Platforms: Xbox Series X, Xbox One, PC
It’s hard to imagine a video game more worthy of an Empire review than Immortality. The latest effort from Sam Barlow, director and writer of Her Story and Telling Lies, this is both a love letter to cinema as an art form and a warning of the perils of the film industry that too often controls that art.
Like Barlow’s earlier works, Immortality is more of an interactive movie than a game, with live-action scenes performed by real actors, and player interaction largely limited to point-and-click adventure style investigations. Presented as a cluster of lost footage covering the career of long-missing actress Marissa Marcel (in reality, French-American actress Manon Gage), players are initially charged with reconstructing the three films Marcel starred in between the 1970s and 1990s. However, as you navigate between actual takes of the movies themselves and a mountain of behind-the-scenes and rehearsal footage shot around the fictional movies, Immortality builds up its own story, that of what happened to Marcel and her creative collaborators, and how Hollywood can abuse and corrupt even as it builds legends.
Even the gameplay mechanics, limited though they are, pay homage to classic film production. The player is the editor, scrubbing backwards and forwards through each clip in the same manner as on a vintage Moviola, looking for Match Cuts between scenes or sometimes even individual frames. Pause – what Immortality calls Image Mode – and you’ll be able to move a cursor through the shot, selecting actors or props and jumping to another clip where they appear. Sometimes there will be an obvious object to select – a lingering shot on an actor’s face or a prominent prop – but often, Match Cutting an innocuous background item or stage extra will unlock an important new scene.
As you’re hopping between shots, Immortality itself starts to reveal its own identity: that of a deeply disturbing horror, both psychologically and supernaturally.
Initially, you’ll be drawn to recreate the films Marcel starred in, piecing narratives together scene by scene. Each clip is brilliantly constructed in their own right, and great examples of the genres Barlow is basing them on, reflecting the styles, themes, and production techniques of the times they were shot in. Ambrosio is presented as a 1970 supernatural thriller set in Middle Age Rome, which sees Marcel corrupting the eponymous monk with pleasures of the flesh. Minsky follows, a New York-set cop drama where Marcel reappears as the muse to a murdered artist, suspected of his killing. Finally, Two of Everything is framed as a glossy ‘90s glamour movie – think Showgirls, with a lower budget. Here in particular, the behind the scenes clips are pivotal, with the nearly three-decade gap in Marcel’s career a key mystery.
All three brilliantly channel the creative and social mores of the time, especially Minsky, which is a snapshot of New York’s bohemian art scene of the late ‘60s and early ‘70s. Characters hang around in artist communes and disused warehouses, discuss their transgressive ideas for changing society, engage in sexual freedom and experimentation – it could very well be actual archival footage, such is its authenticity. There’s even a cameo from Andy Warhol – or a convincing 21st century lookalike, at least.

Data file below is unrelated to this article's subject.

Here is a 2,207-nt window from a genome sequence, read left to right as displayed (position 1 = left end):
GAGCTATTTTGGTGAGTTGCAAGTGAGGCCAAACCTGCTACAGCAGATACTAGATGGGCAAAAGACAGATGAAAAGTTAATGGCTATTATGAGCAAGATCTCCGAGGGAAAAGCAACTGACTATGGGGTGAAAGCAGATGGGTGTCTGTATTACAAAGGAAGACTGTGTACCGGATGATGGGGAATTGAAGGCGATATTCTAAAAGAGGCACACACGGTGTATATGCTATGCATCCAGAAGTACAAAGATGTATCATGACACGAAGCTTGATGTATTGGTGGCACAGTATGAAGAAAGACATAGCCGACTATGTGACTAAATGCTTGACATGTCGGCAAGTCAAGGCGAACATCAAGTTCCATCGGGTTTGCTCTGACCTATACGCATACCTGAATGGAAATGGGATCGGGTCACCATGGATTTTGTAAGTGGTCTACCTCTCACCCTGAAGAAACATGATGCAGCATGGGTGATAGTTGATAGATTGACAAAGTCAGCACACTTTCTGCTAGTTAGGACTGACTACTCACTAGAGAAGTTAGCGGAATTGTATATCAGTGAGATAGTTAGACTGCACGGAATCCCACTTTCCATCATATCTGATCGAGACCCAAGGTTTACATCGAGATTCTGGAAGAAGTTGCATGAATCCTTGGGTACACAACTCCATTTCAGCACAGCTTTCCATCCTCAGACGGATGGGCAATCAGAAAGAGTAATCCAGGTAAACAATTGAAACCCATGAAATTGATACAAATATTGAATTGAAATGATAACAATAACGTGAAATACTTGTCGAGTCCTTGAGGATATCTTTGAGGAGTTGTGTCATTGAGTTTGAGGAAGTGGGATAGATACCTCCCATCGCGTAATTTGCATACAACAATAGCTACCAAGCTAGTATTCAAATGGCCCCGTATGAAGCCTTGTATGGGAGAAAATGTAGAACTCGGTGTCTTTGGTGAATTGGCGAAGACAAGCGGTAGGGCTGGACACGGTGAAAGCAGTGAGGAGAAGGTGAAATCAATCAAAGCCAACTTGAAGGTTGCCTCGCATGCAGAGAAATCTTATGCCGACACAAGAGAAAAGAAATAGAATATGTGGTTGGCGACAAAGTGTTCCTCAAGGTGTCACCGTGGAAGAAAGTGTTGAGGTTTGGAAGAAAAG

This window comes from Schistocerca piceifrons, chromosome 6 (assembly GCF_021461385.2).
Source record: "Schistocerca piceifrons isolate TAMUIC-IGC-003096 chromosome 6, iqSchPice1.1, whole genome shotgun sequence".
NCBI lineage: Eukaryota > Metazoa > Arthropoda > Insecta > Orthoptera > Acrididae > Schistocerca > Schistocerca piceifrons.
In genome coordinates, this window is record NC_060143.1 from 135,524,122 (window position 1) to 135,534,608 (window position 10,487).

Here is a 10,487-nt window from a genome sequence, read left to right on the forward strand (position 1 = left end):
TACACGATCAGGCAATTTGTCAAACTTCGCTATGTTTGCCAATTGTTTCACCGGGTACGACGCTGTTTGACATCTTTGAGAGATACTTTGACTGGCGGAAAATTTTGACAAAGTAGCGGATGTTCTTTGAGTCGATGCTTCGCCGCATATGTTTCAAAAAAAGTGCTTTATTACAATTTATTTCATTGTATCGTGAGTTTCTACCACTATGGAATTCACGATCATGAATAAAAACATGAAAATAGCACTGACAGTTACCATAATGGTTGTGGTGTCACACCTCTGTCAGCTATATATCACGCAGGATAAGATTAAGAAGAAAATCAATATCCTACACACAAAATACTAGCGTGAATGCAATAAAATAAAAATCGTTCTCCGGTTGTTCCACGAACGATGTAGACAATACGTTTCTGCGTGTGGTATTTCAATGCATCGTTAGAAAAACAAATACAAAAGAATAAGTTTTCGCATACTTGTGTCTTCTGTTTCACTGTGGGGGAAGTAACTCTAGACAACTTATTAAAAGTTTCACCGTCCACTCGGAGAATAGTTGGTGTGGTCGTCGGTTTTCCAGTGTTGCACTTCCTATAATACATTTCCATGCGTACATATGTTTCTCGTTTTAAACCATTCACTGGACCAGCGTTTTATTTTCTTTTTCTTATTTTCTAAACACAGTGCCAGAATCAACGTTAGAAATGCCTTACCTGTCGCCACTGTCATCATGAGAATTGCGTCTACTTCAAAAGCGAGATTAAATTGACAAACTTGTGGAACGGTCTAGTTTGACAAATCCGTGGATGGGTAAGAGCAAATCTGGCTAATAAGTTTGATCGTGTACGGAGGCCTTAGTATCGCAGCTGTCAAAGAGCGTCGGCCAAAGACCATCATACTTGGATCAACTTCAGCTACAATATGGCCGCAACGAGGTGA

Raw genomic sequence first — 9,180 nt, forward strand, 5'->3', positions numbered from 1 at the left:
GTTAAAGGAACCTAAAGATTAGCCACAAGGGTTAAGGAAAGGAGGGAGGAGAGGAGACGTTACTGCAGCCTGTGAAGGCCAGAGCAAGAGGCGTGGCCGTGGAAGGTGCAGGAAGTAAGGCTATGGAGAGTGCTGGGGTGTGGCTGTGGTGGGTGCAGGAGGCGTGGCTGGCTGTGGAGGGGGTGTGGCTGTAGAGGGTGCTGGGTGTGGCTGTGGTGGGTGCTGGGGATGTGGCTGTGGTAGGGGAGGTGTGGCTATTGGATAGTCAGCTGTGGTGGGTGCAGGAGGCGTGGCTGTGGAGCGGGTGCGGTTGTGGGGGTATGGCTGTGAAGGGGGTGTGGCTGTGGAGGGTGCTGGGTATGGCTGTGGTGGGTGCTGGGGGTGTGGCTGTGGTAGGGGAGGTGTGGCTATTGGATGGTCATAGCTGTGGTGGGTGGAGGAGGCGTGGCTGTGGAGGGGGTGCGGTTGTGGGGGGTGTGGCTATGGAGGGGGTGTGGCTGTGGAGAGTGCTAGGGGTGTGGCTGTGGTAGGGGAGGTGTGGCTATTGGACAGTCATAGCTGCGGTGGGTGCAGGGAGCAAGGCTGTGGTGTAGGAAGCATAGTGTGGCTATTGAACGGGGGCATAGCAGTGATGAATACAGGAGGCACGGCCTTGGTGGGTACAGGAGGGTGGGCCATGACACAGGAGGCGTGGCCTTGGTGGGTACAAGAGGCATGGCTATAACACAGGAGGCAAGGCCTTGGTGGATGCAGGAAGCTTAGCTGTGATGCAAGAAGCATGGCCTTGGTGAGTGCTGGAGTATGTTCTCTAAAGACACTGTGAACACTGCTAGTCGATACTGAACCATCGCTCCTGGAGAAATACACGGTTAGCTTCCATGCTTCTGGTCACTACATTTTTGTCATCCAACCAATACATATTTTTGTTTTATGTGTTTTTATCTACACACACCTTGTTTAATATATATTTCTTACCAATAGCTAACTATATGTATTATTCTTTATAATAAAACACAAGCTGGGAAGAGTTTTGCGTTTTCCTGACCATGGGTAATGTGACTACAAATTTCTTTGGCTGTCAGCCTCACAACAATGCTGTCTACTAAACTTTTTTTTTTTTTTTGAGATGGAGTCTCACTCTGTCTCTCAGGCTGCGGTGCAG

Yet as you’re hopping between shots, Immortality itself starts to reveal its own identity: that of a deeply disturbing horror, both psychologically and supernaturally. As you progress, the footage itself seems to take on a life of its own – there are shades of Hideo Nakata’s Ringu – with flickers of something otherworldly flashing into view as you scrub back and forth. It’s here where the most subtle game mechanic comes into play – controller rumble. The sometimes barely noticeable thrum in your hands (PC players: skip the mouse and keyboard for this one) is one of few cues that something is wrong. Scanning backwards at those points will bring ghost images into view – just a glimpse to start with, but with finesse, you may be able to lock into something else. New clips will play, ones that don’t linger in the archive you’ll be building, often depicting something unnatural that seems to connect all three films.
To say more would be to venture into spoiler territory, but it would be a disservice not to highlight Manon Gage’s performance throughout Immortality. Often pulling a cinematic Inception by playing roles within roles within roles, her every scene – whether as Marcel, or any of the characters Marcel is playing – is never less than magnetic. From eager ingenue to seductive nun to darker turns in front and behind Barlow’s camera, Gage nails every single frame and marks herself as a phenomenal talent to watch out for.
Immortality’s relatively low levels of interactivity may ultimately work against it for anyone looking for a more conventional gaming experience. However, with its innovative use of multi-layer non-linear storytelling, it’s unlike almost anything else. For players with the patience to navigate reams of footage, and especially for fans of cinema as an art form and its history, this is an outright masterpiece.